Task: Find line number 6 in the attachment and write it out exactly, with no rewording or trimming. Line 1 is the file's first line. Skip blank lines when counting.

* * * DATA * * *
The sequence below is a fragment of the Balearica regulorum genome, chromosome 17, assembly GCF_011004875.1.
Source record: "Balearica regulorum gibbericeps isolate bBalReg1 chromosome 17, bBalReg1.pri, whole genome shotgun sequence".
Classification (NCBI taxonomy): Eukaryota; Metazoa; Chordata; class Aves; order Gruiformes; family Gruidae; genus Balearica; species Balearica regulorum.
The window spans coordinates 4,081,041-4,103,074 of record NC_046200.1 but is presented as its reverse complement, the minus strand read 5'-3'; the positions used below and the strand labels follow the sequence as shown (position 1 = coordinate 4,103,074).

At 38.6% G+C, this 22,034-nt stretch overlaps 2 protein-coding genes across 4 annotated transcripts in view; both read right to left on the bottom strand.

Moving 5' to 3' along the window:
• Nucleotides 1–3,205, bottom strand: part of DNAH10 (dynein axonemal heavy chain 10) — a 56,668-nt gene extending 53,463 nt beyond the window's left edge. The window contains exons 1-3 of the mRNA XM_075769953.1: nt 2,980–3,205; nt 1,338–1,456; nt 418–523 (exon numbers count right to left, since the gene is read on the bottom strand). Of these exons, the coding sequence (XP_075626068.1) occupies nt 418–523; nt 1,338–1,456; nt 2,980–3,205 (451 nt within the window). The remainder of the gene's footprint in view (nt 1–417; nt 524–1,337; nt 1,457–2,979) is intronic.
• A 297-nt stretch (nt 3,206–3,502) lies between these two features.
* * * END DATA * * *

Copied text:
Moving 5' to 3' along the window: